“Instinctively, I felt like there was more than the doctor was telling me. On the way home I called my grandmother and informed her I had my leg X-rayed. I told her that what I saw was in my bone. Oma asked, ‘Where are you?’ I told her I was in the car. She said, ‘Okay, the first thing we are going to do is pray. But the first thing you are going to do is ask God to help you to stop cussing.’” 

That was the pivot as soul-stirring laughter began to infuse the room, with Simone continuing to recall those pivotal moments with her grandmother. Oma knew the value of going to God with clean hands and a clean heart. So, just as doctors tapped in to diagnose what was inside Simone’s leg, God would tap into Simone’s heart and diagnose what lay inside. Oma knew. That is why she did what only Oma could: shift Simone’s internal dialogue. Because of the time they had invested together, Simone and Oma were both prepared for the impartation of wisdom shared on that day.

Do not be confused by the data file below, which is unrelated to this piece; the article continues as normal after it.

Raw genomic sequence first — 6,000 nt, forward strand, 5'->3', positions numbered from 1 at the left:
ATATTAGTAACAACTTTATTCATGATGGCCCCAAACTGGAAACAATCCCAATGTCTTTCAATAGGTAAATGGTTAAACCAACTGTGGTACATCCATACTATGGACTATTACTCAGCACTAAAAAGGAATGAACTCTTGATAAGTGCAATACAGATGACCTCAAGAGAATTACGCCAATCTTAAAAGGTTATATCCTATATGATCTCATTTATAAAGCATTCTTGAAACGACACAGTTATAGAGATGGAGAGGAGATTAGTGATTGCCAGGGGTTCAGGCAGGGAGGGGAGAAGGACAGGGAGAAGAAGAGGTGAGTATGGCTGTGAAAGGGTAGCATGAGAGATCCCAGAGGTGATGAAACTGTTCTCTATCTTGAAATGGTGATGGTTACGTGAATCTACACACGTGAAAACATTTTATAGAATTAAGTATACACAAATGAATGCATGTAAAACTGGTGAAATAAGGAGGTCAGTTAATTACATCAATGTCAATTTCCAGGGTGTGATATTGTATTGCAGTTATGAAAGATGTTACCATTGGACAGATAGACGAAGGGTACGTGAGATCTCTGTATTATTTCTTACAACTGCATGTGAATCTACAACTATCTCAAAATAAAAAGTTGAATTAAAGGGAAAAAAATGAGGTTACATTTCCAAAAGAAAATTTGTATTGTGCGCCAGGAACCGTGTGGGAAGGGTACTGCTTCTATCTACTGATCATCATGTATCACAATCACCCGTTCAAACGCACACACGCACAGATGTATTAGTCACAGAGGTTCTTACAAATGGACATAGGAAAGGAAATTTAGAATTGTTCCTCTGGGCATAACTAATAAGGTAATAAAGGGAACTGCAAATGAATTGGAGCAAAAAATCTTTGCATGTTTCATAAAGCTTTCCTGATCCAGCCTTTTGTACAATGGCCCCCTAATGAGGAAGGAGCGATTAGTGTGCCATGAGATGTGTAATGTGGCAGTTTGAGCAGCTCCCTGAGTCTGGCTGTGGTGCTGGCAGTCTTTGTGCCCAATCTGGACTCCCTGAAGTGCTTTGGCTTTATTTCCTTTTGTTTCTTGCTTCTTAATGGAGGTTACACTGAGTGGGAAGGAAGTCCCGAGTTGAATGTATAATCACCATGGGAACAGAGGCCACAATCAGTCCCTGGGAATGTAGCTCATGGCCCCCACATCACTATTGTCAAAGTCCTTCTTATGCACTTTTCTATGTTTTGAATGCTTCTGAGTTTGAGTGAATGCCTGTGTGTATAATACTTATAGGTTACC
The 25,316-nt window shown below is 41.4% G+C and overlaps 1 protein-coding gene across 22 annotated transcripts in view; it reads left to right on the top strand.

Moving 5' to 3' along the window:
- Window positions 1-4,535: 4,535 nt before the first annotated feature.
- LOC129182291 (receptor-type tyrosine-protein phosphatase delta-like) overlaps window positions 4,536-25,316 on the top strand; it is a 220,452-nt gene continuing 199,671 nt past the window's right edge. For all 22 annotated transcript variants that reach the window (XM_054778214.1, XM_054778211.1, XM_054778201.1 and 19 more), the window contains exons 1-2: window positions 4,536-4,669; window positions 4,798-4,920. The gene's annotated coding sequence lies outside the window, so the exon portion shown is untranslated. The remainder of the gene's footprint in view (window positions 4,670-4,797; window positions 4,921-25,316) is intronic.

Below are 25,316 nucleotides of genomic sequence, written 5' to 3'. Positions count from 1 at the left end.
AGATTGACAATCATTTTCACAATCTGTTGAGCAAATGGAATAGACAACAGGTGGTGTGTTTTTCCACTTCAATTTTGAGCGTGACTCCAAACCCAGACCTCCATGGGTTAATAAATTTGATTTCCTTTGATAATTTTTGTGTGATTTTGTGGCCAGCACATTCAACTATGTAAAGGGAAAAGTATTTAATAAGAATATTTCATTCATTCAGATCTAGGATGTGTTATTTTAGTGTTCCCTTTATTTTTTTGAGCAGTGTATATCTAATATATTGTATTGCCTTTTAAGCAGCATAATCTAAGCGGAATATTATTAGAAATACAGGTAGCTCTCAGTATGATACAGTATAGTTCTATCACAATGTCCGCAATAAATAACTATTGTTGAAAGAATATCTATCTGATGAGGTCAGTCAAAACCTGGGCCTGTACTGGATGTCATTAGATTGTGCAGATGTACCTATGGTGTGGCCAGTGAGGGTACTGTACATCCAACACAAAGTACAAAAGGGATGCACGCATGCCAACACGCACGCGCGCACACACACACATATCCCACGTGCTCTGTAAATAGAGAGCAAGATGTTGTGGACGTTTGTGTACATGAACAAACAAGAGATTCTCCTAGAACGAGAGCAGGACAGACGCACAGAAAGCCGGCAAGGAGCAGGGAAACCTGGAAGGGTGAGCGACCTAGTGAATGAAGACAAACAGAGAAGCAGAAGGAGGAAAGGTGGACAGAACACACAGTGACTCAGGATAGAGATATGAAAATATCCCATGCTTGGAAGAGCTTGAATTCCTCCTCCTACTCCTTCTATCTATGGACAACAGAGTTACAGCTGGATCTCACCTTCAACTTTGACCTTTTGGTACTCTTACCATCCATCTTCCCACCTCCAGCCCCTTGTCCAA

Simone’s husband, Todd Smith, wanted to be in the foxhole with his wife during the most challenging experience of her life. Simone recalls sentiments shared by her husband at the doctor’s office: 

Simone I. Smith: “When doctors were describing the surgery and recovery process of taking the fibula bone from my left leg to replace the tibia bone in my right leg, my husband stopped them. Todd asked, ‘Why can’t you just take my fibula bone and give it to my wife? It’s bigger and stronger.’ The doctors were surprised by Todd’s request. They looked at him and told him, ‘You are the first husband to offer his bone to his wife.’” 

That spoke volumes of the man God created Todd to be. But for his upbringing under the primary care of his grandparents, Todd’s response in that moment might have been different. Everything in Todd’s past prepared him to be an extension of God’s hand in the life of his wife in that moment. From teenage sweethearts to foxhole companions in the throes of life, Simone and Todd have shown themselves to be truly fused together … “Flesh of my flesh, bone of my bones” personified.